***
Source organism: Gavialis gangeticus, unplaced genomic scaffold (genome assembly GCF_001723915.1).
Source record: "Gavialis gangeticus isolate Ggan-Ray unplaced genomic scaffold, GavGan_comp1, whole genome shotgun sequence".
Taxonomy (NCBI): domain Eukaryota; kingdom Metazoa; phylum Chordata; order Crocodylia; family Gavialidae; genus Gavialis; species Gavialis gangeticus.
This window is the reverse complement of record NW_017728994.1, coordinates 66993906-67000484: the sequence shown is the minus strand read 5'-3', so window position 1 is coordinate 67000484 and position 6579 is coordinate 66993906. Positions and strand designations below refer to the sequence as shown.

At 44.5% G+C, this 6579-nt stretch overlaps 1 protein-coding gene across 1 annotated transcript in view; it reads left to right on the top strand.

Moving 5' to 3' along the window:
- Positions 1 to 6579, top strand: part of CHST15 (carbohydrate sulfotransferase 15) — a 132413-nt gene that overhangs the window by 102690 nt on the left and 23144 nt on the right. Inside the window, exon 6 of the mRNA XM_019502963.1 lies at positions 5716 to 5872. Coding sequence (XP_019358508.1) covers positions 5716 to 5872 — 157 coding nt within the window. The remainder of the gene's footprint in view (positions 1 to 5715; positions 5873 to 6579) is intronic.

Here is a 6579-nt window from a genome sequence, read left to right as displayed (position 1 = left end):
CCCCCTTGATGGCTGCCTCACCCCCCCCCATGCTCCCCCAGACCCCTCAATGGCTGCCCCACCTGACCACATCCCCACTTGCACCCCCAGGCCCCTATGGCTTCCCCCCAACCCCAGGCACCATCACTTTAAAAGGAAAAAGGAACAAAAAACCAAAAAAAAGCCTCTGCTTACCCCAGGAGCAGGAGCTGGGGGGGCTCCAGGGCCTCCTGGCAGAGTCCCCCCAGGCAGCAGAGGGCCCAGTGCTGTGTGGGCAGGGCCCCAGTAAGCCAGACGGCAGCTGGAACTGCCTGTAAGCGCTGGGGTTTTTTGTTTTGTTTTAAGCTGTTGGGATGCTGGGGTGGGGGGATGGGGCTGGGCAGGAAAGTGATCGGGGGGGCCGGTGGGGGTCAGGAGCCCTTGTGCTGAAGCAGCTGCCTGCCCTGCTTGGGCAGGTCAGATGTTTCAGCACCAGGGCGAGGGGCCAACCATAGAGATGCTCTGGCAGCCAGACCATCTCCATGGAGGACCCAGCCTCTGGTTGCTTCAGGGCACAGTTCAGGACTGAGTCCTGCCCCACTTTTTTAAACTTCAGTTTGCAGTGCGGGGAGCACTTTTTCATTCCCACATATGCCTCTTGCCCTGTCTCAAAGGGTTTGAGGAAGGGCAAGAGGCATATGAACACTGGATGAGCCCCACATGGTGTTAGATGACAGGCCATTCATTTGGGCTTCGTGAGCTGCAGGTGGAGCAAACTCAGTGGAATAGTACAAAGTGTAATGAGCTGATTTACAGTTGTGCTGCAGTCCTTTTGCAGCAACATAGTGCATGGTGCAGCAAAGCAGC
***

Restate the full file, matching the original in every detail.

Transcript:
Source organism: Gavialis gangeticus, unplaced genomic scaffold (genome assembly GCF_001723915.1).
Source record: "Gavialis gangeticus isolate Ggan-Ray unplaced genomic scaffold, GavGan_comp1, whole genome shotgun sequence".
Taxonomy (NCBI): domain Eukaryota; kingdom Metazoa; phylum Chordata; order Crocodylia; family Gavialidae; genus Gavialis; species Gavialis gangeticus.
This window is the reverse complement of record NW_017728994.1, coordinates 66993906-67000484: the sequence shown is the minus strand read 5'-3', so window position 1 is coordinate 67000484 and position 6579 is coordinate 66993906. Positions and strand designations below refer to the sequence as shown.

At 44.5% G+C, this 6579-nt stretch overlaps 1 protein-coding gene across 1 annotated transcript in view; it reads left to right on the top strand.

Moving 5' to 3' along the window:
- Positions 1 to 6579, top strand: part of CHST15 (carbohydrate sulfotransferase 15) — a 132413-nt gene that overhangs the window by 102690 nt on the left and 23144 nt on the right. Inside the window, exon 6 of the mRNA XM_019502963.1 lies at positions 5716 to 5872. Coding sequence (XP_019358508.1) covers positions 5716 to 5872 — 157 coding nt within the window. The remainder of the gene's footprint in view (positions 1 to 5715; positions 5873 to 6579) is intronic.

Here is a 6579-nt window from a genome sequence, read left to right as displayed (position 1 = left end):
CCCCCTTGATGGCTGCCTCACCCCCCCCCATGCTCCCCCAGACCCCTCAATGGCTGCCCCACCTGACCACATCCCCACTTGCACCCCCAGGCCCCTATGGCTTCCCCCCAACCCCAGGCACCATCACTTTAAAAGGAAAAAGGAACAAAAAACCAAAAAAAAGCCTCTGCTTACCCCAGGAGCAGGAGCTGGGGGGGCTCCAGGGCCTCCTGGCAGAGTCCCCCCAGGCAGCAGAGGGCCCAGTGCTGTGTGGGCAGGGCCCCAGTAAGCCAGACGGCAGCTGGAACTGCCTGTAAGCGCTGGGGTTTTTTGTTTTGTTTTAAGCTGTTGGGATGCTGGGGTGGGGGGATGGGGCTGGGCAGGAAAGTGATCGGGGGGGCCGGTGGGGGTCAGGAGCCCTTGTGCTGAAGCAGCTGCCTGCCCTGCTTGGGCAGGTCAGATGTTTCAGCACCAGGGCGAGGGGCCAACCATAGAGATGCTCTGGCAGCCAGACCATCTCCATGGAGGACCCAGCCTCTGGTTGCTTCAGGGCACAGTTCAGGACTGAGTCCTGCCCCACTTTTTTAAACTTCAGTTTGCAGTGCGGGGAGCACTTTTTCATTCCCACATATGCCTCTTGCCCTGTCTCAAAGGGTTTGAGGAAGGGCAAGAGGCATATGAACACTGGATGAGCCCCACATGGTGTTAGATGACAGGCCATTCATTTGGGCTTCGTGAGCTGCAGGTGGAGCAAACTCAGTGGAATAGTACAAAGTGTAATGAGCTGATTTACAGTTGTGCTGCAGTCCTTTTGCAGCAACATAGTGCATGGTGCAGCAAAGCAGC